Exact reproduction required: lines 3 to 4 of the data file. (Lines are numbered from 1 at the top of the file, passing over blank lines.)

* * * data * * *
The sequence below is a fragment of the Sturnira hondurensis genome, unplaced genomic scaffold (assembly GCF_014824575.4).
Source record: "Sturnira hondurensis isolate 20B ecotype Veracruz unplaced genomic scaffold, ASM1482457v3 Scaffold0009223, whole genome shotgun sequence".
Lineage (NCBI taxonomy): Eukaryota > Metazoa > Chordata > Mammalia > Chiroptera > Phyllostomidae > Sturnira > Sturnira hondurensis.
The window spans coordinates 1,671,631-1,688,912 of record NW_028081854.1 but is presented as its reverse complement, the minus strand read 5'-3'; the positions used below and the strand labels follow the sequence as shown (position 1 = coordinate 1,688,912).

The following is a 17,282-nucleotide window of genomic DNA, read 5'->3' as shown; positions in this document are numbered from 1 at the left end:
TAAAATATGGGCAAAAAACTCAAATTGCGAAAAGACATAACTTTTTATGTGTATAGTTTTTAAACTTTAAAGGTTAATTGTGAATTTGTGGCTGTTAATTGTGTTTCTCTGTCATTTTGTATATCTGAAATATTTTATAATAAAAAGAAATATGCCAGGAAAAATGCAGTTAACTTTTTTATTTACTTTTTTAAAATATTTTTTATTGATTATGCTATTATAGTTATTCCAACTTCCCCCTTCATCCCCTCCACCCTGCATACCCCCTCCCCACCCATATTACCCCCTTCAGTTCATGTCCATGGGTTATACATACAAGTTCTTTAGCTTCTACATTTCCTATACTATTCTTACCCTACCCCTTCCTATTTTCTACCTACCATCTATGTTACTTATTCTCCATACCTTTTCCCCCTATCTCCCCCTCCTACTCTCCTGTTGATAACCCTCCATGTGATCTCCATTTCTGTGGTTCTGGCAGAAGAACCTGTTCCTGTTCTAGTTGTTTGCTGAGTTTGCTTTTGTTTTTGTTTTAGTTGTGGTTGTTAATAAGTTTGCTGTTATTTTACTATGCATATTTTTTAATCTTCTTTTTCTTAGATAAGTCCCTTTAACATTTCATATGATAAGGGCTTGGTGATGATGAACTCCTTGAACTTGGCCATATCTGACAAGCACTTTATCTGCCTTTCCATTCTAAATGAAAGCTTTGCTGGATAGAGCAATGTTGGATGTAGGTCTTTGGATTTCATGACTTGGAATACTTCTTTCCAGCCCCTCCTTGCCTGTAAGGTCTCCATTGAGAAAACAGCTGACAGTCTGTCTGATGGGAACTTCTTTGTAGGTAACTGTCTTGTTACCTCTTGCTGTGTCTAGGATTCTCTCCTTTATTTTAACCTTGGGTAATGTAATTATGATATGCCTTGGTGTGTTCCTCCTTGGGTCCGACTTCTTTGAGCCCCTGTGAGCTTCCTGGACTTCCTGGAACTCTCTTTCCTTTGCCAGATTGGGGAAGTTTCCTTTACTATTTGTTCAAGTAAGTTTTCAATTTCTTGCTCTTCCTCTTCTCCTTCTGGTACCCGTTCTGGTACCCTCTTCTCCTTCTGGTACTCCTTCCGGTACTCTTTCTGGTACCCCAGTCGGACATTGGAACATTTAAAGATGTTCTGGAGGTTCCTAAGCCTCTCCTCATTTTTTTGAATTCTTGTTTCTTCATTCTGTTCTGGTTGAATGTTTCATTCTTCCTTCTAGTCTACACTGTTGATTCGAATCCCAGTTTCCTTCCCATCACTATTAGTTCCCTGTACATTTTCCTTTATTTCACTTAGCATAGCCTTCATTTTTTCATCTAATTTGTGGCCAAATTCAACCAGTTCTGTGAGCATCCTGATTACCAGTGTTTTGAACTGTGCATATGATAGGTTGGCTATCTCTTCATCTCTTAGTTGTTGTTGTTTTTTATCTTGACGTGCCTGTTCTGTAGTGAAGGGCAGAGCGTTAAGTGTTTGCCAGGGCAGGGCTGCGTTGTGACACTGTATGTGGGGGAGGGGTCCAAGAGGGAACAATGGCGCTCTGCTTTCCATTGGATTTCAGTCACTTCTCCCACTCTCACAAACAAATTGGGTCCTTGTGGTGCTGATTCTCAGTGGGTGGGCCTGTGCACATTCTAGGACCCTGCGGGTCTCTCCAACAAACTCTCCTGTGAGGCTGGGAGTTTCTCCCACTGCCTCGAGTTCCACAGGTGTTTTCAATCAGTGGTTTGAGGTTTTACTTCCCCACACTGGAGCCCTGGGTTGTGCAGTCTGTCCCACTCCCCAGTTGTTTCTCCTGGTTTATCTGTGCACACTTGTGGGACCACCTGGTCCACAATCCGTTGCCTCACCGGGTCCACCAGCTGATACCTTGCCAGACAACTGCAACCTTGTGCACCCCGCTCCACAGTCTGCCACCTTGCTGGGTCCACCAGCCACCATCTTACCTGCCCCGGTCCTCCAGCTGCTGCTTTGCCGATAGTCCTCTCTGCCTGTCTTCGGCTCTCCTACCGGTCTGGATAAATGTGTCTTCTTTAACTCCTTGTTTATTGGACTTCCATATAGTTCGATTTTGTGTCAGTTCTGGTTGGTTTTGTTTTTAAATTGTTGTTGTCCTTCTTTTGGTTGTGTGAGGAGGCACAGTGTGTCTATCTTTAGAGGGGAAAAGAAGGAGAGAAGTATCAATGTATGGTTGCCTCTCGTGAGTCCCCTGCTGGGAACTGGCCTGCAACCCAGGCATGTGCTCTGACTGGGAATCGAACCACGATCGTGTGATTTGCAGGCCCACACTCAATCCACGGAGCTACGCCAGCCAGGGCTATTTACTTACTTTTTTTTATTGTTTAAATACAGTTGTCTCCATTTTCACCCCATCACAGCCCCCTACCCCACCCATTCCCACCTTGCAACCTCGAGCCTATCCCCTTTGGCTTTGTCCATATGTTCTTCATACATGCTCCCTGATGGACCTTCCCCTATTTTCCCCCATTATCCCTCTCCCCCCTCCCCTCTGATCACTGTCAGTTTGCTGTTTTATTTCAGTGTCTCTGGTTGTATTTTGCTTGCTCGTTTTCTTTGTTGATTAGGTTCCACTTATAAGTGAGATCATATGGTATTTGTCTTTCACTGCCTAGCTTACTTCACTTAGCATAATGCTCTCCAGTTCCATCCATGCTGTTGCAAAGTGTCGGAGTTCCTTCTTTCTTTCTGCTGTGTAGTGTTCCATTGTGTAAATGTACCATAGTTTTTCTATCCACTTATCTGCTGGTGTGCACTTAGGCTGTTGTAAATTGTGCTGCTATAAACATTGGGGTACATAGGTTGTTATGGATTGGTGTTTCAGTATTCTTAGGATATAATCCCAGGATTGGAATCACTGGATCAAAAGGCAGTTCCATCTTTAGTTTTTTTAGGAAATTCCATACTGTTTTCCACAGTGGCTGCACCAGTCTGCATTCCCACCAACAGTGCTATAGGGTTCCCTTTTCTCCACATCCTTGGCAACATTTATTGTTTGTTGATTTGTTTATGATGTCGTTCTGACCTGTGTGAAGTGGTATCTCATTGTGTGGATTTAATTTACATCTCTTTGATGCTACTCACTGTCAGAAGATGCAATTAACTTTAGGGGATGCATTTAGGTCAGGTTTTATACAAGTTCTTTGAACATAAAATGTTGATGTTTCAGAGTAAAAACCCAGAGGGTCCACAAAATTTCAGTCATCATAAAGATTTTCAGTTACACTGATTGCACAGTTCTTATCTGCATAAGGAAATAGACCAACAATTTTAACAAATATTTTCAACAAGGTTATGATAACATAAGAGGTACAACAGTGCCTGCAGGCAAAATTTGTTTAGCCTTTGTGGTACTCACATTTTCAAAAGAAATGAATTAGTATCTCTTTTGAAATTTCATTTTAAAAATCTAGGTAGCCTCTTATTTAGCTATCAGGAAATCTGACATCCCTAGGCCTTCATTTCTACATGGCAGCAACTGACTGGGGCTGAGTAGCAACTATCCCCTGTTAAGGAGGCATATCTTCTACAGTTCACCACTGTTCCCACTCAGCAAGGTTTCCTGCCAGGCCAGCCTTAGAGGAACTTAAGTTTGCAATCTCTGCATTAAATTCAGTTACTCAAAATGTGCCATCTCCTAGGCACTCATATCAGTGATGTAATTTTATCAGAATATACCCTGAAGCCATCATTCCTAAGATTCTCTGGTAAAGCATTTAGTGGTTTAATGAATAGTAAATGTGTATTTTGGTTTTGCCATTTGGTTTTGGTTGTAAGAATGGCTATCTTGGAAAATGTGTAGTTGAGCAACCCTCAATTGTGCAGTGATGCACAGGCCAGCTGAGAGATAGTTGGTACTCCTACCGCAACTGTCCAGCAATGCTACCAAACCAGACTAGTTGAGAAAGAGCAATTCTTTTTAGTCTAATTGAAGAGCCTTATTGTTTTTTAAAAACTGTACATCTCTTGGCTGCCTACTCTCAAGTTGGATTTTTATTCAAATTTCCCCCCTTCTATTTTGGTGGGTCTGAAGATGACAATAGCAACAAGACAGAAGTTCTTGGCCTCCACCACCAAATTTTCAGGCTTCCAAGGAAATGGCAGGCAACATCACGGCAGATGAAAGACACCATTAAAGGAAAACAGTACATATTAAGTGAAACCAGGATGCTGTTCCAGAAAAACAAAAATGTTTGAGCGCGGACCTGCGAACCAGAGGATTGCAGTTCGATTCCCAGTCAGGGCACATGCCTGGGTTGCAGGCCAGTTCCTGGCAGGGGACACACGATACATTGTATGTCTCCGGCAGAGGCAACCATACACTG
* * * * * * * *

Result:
Lineage (NCBI taxonomy): Eukaryota > Metazoa > Chordata > Mammalia > Chiroptera > Phyllostomidae > Sturnira > Sturnira hondurensis.
The window spans coordinates 1,671,631-1,688,912 of record NW_028081854.1 but is presented as its reverse complement, the minus strand read 5'-3'; the positions used below and the strand labels follow the sequence as shown (position 1 = coordinate 1,688,912).